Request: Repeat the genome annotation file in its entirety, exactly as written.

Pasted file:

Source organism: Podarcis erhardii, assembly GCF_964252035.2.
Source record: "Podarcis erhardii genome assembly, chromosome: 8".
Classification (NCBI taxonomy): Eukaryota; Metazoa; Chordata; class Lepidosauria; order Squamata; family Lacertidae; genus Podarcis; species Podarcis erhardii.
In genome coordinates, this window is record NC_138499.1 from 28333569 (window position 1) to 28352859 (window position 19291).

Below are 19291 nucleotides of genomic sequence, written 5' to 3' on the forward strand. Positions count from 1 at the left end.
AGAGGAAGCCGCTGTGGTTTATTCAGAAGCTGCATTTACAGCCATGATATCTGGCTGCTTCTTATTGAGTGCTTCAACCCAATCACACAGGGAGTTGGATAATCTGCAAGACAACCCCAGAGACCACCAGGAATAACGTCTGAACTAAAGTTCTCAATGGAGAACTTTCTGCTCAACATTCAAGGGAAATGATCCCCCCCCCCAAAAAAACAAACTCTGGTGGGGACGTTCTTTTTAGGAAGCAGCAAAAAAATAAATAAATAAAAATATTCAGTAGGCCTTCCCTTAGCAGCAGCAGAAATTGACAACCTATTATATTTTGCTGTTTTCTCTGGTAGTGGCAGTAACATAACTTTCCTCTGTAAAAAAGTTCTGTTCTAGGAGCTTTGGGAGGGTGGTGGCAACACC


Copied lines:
Source organism: Podarcis erhardii, assembly GCF_964252035.2.
Source record: "Podarcis erhardii genome assembly, chromosome: 8".
Classification (NCBI taxonomy): Eukaryota; Metazoa; Chordata; class Lepidosauria; order Squamata; family Lacertidae; genus Podarcis; species Podarcis erhardii.
In genome coordinates, this window is record NC_138499.1 from 28333569 (window position 1) to 28352859 (window position 19291).

Below are 19291 nucleotides of genomic sequence, written 5' to 3' on the forward strand. Positions count from 1 at the left end.
AGAGGAAGCCGCTGTGGTTTATTCAGAAGCTGCATTTACAGCCATGATATCTGGCTGCTTCTTATTGAGTGCTTCAACCCAATCACACAGGGAGTTGGATAATCTGCAAGACAACCCCAGAGACCACCAGGAATAACGTCTGAACTAAAGTTCTCAATGGAGAACTTTCTGCTCAACATTCAAGGGAAATGATCCCCCCCCCCAAAAAAACAAACTCTGGTGGGGACGTTCTTTTTAGGAAGCAGCAAAAAAATAAATAAATAAAAATATTCAGTAGGCCTTCCCTTAGCAGCAGCAGAAATTGACAACCTATTATATTTTGCTGTTTTCTCTGGTAGTGGCAGTAACATAACTTTCCTCTGTAAAAAAGTTCTGTTCTAGGAGCTTTGGGAGGGTGGTGGCAACACC